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Civil rights leader Vernon Jordan dies at 85

The former president of the National Urban League passed away peacefully at home, his family said.

Vernon Jordan Getty

Vernon Jordan has died, multiple outlets confirmed on Tuesday (March 2). According to his niece Ann Walker, the 85-year-old civil rights leader passed away peacefully at home on Monday evening (March 1) surrounded by his wife and family.

“It was just the way he would have wanted it,” she told CNN, noting that Jordan enjoyed his favorite dinner and dessert before going to bed. The cause of his death has not yet been revealed.

As the former president of the National Urban League, Jordan rose to prominence as a civil rights activist and worked closely with several politicians. He was connected to multiple Democratic presidents, including Bill Clinton, Lyndon Johnson and Barack Obama; and also worked alongside Republicans Ronald Reagan, George H.W. Bush and George W. Bush.

On Twitter, Obama said he and Michelle “benefited from Vernon Jordan’s wise counsel and warm friendship.” The former president added that he “deeply admired” Jordan’s “tireless fight for civil rights.”

“We hope the memory of his extraordinary presence and the legacy of his work bring comfort to Ann, Vickee and his family,” he wrote.

In a statement provided to CNN, Clinton remembered Jordan as somebody who “brought his big brain and strong heart to everything and everybody he touched.”

“He was never too busy to give good advice and encouragement to young people. And he never gave up on his friends or his country,” Clinton continued. “He was a wonderful friend to Hillary, Chelsea and me — in good times and bad. We worked and played; laughed and cried; won and lost together. We loved him very much and always will.”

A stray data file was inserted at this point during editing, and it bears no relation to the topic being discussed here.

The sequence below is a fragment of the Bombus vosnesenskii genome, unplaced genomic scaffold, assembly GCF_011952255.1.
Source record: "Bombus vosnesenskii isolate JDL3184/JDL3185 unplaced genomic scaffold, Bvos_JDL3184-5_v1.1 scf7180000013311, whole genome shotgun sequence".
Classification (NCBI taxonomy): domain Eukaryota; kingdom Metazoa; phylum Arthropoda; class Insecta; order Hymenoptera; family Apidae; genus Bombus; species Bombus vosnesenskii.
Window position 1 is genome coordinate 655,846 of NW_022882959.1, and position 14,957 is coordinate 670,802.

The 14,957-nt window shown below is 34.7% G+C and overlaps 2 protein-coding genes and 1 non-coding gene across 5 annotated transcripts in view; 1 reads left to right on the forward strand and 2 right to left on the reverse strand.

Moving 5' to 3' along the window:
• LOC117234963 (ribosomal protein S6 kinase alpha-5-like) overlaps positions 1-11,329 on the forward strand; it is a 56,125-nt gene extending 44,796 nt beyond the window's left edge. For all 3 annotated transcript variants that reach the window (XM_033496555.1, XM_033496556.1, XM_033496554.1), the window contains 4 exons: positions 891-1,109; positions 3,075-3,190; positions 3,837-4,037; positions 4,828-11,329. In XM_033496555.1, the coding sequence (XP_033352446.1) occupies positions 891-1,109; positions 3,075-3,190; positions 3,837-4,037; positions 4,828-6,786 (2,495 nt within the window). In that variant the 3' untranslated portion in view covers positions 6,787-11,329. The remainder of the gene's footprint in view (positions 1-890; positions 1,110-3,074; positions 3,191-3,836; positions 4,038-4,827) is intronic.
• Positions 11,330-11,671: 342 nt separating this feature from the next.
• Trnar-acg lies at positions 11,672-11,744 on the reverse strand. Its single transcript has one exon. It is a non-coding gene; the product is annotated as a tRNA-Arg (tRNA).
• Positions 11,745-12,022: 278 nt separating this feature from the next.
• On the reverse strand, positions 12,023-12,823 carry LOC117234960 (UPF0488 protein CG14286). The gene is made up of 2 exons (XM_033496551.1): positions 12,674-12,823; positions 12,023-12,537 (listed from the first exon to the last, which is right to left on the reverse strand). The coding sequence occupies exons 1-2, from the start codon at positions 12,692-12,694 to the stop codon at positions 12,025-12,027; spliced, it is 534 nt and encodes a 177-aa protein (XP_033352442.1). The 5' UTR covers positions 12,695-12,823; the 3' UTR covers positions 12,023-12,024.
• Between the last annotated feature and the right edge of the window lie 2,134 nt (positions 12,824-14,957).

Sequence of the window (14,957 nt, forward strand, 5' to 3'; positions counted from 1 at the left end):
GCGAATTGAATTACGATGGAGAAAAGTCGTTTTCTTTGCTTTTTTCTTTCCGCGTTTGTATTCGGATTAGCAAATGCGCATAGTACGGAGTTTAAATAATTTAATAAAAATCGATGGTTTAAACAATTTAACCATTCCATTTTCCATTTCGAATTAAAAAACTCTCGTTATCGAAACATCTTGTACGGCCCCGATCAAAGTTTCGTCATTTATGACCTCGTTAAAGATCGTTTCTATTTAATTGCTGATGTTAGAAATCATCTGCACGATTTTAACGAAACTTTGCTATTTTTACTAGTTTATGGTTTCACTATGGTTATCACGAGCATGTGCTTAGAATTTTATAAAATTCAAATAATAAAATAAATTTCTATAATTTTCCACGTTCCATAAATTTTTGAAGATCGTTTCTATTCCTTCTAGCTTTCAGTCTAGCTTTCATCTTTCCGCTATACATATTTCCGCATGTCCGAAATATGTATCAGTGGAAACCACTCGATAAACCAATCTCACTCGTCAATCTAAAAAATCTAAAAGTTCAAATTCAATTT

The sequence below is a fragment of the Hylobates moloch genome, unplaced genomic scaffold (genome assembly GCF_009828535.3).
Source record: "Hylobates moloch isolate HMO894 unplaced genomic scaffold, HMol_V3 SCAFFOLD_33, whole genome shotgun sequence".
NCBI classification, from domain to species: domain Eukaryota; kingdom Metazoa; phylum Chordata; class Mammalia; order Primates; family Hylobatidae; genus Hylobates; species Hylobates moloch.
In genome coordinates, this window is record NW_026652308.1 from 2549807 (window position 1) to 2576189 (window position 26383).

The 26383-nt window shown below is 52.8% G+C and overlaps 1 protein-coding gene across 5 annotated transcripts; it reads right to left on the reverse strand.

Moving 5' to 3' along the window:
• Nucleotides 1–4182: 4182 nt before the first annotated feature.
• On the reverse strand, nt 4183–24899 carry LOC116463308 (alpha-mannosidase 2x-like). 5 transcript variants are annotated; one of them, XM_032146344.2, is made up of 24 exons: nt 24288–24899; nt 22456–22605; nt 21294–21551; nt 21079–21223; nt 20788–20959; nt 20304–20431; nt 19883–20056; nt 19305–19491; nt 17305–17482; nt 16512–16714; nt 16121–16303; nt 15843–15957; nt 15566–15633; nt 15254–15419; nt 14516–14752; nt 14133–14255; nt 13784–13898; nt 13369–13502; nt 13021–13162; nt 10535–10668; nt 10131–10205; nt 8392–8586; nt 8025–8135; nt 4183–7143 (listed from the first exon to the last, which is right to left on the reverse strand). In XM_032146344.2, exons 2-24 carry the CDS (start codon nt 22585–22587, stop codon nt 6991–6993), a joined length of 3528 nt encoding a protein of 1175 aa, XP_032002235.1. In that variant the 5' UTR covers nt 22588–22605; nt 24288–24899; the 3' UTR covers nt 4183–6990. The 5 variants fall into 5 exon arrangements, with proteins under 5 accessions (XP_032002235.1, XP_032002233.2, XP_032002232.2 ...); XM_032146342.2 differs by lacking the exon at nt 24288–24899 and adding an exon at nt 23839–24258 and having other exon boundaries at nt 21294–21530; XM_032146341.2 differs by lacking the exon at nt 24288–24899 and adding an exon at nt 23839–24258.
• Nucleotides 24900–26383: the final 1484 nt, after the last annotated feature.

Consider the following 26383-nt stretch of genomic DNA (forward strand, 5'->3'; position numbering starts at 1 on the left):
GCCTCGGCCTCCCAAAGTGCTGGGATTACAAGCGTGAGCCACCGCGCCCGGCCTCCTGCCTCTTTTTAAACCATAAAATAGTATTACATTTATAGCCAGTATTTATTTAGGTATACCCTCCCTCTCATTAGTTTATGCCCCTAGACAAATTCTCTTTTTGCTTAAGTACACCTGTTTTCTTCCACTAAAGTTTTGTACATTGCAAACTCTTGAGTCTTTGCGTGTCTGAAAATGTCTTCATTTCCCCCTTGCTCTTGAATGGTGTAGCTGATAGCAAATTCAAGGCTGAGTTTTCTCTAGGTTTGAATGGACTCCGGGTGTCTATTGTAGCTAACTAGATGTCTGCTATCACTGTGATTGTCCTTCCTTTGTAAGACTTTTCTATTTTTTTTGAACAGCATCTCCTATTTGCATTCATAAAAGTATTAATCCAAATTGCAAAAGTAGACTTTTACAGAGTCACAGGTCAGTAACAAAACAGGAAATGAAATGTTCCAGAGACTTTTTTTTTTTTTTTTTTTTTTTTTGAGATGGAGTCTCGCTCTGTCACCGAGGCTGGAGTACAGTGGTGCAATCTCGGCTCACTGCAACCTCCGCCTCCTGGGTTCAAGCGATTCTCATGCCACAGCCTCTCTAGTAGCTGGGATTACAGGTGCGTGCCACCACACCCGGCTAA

Jordan was born on Aug. 15, 1935 in the segregated South. He graduated from Indiana’s DePauw University in 1957 as the only Black student in his class. Jordan went on to study law at Howard University and filed a lawsuit against the University of Georgia’s integration policy in 1961.

He also worked as the Georgia field director for the NAACP and as a director of the Southern Regional Council for the Voter Education Project. While serving as the president of the National Urban League, Jordan survived an assassination attempt.

“Today, the world lost an influential figure in the fight for civil rights and American politics, Vernon Jordan,” NAACP President Derrick Johnson said in a statement on Tuesday. “An icon to the world and a lifelong friend to the NAACP, his contribution to moving our society toward justice is unparalleled.”

“In 2001, Jordan received the NAACP’s Spingarn Medal for a lifetime of social justice activism. His exemplary life will shine as a guiding light for all that seek truth and justice for all people,” he added.

Later in life, Jordan also excelled in the corporate world and was on the board of directors for several major companies.

“He spoke loudly through words and deeds as a civil rights activist and quietly as a trusted counsel to presidents,” DePauw University President Lori S. White said. “DePauw is better for having had him as a beloved alumnus and the country and the world are better for having him as a leader.”

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